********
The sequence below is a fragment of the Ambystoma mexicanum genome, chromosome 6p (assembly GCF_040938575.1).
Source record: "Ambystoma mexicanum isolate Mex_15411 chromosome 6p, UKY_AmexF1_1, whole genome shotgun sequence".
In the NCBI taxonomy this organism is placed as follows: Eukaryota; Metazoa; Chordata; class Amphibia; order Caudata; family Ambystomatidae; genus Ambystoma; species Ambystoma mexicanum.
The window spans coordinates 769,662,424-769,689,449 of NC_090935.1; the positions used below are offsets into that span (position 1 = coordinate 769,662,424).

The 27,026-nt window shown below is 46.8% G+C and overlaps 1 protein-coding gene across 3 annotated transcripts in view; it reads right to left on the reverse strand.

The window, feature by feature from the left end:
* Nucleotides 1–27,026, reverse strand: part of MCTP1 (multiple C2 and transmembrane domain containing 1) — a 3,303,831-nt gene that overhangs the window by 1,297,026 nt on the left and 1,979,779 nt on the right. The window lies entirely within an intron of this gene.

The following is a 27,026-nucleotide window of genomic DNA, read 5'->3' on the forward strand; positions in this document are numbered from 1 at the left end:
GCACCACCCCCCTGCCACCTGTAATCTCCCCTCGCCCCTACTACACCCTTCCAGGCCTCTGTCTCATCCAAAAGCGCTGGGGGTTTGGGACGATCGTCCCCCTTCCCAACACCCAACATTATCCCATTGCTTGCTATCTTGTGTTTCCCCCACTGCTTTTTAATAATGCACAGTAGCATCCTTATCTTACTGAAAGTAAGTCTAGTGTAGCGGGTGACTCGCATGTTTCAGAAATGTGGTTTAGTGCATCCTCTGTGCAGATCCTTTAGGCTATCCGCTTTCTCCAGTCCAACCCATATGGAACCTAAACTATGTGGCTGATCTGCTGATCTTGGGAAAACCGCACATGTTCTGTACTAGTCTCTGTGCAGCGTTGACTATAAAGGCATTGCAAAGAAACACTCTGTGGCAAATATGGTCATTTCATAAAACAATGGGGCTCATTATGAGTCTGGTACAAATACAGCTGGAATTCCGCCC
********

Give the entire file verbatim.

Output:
The sequence below is a fragment of the Ambystoma mexicanum genome, chromosome 6p (assembly GCF_040938575.1).
Source record: "Ambystoma mexicanum isolate Mex_15411 chromosome 6p, UKY_AmexF1_1, whole genome shotgun sequence".
In the NCBI taxonomy this organism is placed as follows: Eukaryota; Metazoa; Chordata; class Amphibia; order Caudata; family Ambystomatidae; genus Ambystoma; species Ambystoma mexicanum.
The window spans coordinates 769,662,424-769,689,449 of NC_090935.1; the positions used below are offsets into that span (position 1 = coordinate 769,662,424).

The 27,026-nt window shown below is 46.8% G+C and overlaps 1 protein-coding gene across 3 annotated transcripts in view; it reads right to left on the reverse strand.

The window, feature by feature from the left end:
* Nucleotides 1–27,026, reverse strand: part of MCTP1 (multiple C2 and transmembrane domain containing 1) — a 3,303,831-nt gene that overhangs the window by 1,297,026 nt on the left and 1,979,779 nt on the right. The window lies entirely within an intron of this gene.

The following is a 27,026-nucleotide window of genomic DNA, read 5'->3' on the forward strand; positions in this document are numbered from 1 at the left end:
GCACCACCCCCCTGCCACCTGTAATCTCCCCTCGCCCCTACTACACCCTTCCAGGCCTCTGTCTCATCCAAAAGCGCTGGGGGTTTGGGACGATCGTCCCCCTTCCCAACACCCAACATTATCCCATTGCTTGCTATCTTGTGTTTCCCCCACTGCTTTTTAATAATGCACAGTAGCATCCTTATCTTACTGAAAGTAAGTCTAGTGTAGCGGGTGACTCGCATGTTTCAGAAATGTGGTTTAGTGCATCCTCTGTGCAGATCCTTTAGGCTATCCGCTTTCTCCAGTCCAACCCATATGGAACCTAAACTATGTGGCTGATCTGCTGATCTTGGGAAAACCGCACATGTTCTGTACTAGTCTCTGTGCAGCGTTGACTATAAAGGCATTGCAAAGAAACACTCTGTGGCAAATATGGTCATTTCATAAAACAATGGGGCTCATTATGAGTCTGGTACAAATACAGCTGGAATTCCGCCC